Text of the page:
Perform an MS-DRG validation audit only. This means looking at the PDX and any CC/MCC already coded to see if they are valid. If there is a CC but no MCC, look for an opportunity to shift the CC to an MCC status. If there is no CC or MCC, look to add either. Here are your query opportunities. See if there are clinical criteria for a condition with diagnostic terminology that is not clearly documented, but able to be coded. Determine if your issues lie in the physician not documenting a condition that he or she clearly is treating (a condition that your CDI staff also are not looking into), or if it gets as far as the coder failing to take the opportunity to query (either due to lack of knowledge or because he/she is being pushed to "get the bills out the door.")  If you are applying a medical MS-DRG, look for any missed procedures, including a review of the daily nursing notes for bedside procedures, and re-review the emergency room documentation for procedures performed there.  Also, look closely at any coded procedures to ensure the accuracy of code assignments. Do not overlook this area. Many ICD-9 procedure codes that end in .x9 do not affect MS-DRG, but when the 9 is revised to a more specific digit, it can move into the OR procedure category and change the MS-DRG.

 



 

Educate your coders to know when to query, and allow them to decide when it is worth holding the bill a little longer. Have the coder review the actual LOS versus the GMLOS of the assigned MS-DRG. If the GMLOS is exceeded by 33 percent (again, the point at which there is monetary significance to the review), a second review of the case should be performed, looking at PDX, procedures and missed CC/MCC query opportunities. Question whether the CC/MCC that originally was not coded was missed simply because the doctor didn't document well enough or because the coder did not take the time to query (or didn't know to query). Finding multiple cases of under-coding/under-billing points to issues in clinical documentation and/or lack of knowledge within the staff of the CDI department (and/or lack of knowledge or effort within the inpatient coding arena.)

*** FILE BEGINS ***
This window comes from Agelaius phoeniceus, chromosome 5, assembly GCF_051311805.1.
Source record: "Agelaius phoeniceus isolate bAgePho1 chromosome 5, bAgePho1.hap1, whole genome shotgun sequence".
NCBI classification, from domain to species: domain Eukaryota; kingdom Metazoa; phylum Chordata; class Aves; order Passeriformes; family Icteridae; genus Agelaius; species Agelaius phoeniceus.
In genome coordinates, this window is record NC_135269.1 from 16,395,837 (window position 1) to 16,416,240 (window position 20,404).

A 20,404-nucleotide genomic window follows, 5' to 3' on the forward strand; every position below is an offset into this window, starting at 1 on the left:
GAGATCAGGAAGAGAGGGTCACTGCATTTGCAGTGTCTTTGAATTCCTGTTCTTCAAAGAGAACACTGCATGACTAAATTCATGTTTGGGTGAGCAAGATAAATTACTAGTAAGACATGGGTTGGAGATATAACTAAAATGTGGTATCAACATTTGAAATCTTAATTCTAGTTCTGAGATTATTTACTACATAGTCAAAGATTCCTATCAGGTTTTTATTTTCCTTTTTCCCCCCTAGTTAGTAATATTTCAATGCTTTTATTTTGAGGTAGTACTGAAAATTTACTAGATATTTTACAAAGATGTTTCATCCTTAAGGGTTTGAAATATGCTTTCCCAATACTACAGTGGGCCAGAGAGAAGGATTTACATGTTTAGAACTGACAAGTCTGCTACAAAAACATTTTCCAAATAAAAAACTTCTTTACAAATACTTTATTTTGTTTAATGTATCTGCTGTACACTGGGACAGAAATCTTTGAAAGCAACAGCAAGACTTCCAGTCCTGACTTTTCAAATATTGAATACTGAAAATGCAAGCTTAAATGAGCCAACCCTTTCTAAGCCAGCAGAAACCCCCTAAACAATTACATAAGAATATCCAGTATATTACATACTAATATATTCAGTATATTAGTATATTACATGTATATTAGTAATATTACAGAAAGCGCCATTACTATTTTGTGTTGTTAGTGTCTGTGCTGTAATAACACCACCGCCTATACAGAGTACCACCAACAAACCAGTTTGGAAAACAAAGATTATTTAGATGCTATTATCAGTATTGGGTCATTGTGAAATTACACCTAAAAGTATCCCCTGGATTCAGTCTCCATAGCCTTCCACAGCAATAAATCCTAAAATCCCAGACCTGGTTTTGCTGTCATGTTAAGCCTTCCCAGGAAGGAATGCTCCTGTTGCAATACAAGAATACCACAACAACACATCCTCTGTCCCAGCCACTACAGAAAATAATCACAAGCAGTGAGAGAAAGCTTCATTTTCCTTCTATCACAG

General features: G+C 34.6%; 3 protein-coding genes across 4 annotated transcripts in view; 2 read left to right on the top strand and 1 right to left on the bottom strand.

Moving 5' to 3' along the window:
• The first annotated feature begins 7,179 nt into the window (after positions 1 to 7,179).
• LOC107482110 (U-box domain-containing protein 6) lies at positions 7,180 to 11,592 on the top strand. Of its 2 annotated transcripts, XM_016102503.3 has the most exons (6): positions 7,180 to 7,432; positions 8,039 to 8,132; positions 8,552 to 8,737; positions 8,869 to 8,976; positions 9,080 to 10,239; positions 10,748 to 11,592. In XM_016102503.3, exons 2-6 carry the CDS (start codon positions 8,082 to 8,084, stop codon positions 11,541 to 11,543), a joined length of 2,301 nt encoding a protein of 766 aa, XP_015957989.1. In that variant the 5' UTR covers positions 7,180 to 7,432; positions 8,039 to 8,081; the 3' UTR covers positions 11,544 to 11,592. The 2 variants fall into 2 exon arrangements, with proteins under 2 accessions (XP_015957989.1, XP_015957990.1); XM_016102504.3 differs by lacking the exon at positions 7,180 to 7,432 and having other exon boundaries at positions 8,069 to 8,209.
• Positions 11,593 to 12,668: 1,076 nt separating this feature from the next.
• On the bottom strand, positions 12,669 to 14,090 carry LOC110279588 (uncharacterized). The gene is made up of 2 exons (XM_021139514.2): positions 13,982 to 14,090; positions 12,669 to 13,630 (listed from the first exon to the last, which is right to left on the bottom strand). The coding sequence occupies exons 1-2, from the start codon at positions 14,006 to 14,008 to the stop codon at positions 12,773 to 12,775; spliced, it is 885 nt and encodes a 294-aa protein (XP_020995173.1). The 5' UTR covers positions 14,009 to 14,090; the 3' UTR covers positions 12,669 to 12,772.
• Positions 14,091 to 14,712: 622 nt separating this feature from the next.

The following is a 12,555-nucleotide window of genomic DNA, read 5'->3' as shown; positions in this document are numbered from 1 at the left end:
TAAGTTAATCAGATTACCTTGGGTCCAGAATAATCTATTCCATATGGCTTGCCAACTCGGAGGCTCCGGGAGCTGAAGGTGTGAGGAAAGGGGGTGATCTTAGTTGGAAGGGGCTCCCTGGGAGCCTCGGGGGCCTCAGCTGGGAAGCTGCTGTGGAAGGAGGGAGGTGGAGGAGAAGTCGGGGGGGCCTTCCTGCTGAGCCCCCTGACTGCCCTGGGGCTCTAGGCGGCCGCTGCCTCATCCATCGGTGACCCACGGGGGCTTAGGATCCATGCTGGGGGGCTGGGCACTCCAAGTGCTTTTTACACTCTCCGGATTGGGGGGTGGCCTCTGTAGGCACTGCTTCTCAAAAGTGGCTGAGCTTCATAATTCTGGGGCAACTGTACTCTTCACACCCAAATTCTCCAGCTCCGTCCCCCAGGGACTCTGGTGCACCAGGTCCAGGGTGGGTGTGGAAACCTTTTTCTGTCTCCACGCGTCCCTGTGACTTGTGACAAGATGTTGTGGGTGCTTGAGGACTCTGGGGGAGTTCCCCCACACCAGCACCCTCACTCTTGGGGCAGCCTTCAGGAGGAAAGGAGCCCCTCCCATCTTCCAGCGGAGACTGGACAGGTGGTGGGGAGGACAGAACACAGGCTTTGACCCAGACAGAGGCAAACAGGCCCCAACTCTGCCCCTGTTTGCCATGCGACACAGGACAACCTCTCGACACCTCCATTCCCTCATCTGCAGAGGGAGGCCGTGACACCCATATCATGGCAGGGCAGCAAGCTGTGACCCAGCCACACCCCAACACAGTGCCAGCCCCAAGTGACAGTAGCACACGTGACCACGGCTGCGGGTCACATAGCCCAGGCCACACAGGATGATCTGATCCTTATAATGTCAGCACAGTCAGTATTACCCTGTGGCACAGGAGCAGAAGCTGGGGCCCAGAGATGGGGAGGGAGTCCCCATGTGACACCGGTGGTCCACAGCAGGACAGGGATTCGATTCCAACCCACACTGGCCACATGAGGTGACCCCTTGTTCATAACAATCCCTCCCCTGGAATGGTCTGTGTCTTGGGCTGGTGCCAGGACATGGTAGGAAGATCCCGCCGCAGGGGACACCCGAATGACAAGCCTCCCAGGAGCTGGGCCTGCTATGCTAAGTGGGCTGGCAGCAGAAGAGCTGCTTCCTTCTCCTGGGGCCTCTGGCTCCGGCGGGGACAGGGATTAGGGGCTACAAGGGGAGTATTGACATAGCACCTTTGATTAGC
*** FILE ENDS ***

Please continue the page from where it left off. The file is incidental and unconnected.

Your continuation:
Wrap-up

 

I should mention that we just as easily could have talked about MS-DRG relative weights and CMI (case mix index) throughout this discussion, but actual LOS versus GMLOS is just simple to understand.

 

The object of the auditing exercise is to arrive at a final MS-DRG that has a similar actual LOS and GMLOS. The MS-DRG system was built on historical data that dictates how the GMLOS are assigned. What the RAC data-mining software is doing is simply comparing GMLOS with actual LOS in the common working file to select cases for complex review that may have been over-coded.

 

Keep in mind that during the demonstration project, the three RACs had a 33 percent "hit" rate. This means that for every 100 cases selected for complex review (using the techniques described above), 33 cases (initially) were denied for over-coding, causing facilities to have to enter the appeal process. That is a lot of paper and a lot of paperwork.

 

Conversely, though, for your own facility's financial well-being, you must be reimbursed at the highest weighted MS-DRG possible based on the documentation in the chart and supporting resources utilized, so always triple-check the cases that appear to be under-coded.

 

Remember, no one from CMS is going to come knocking on your door with a Publisher's Clearinghouse-sized refund check just because you under-billed - despite what the RAC scope of services implies!

 

About the Author

 

Janelle I. Wissler, RHIA, CCS, CMT, CCDS, is a Manager of Client Audits Precyse Solutions. Janelle was previously the Data Quality Manager for a 1,400-bed hospital system in Florida during the RAC demonstration project and has over 25 years in the HIM profession.

 

Contact the Author

 

jwissler@precysesolutions.com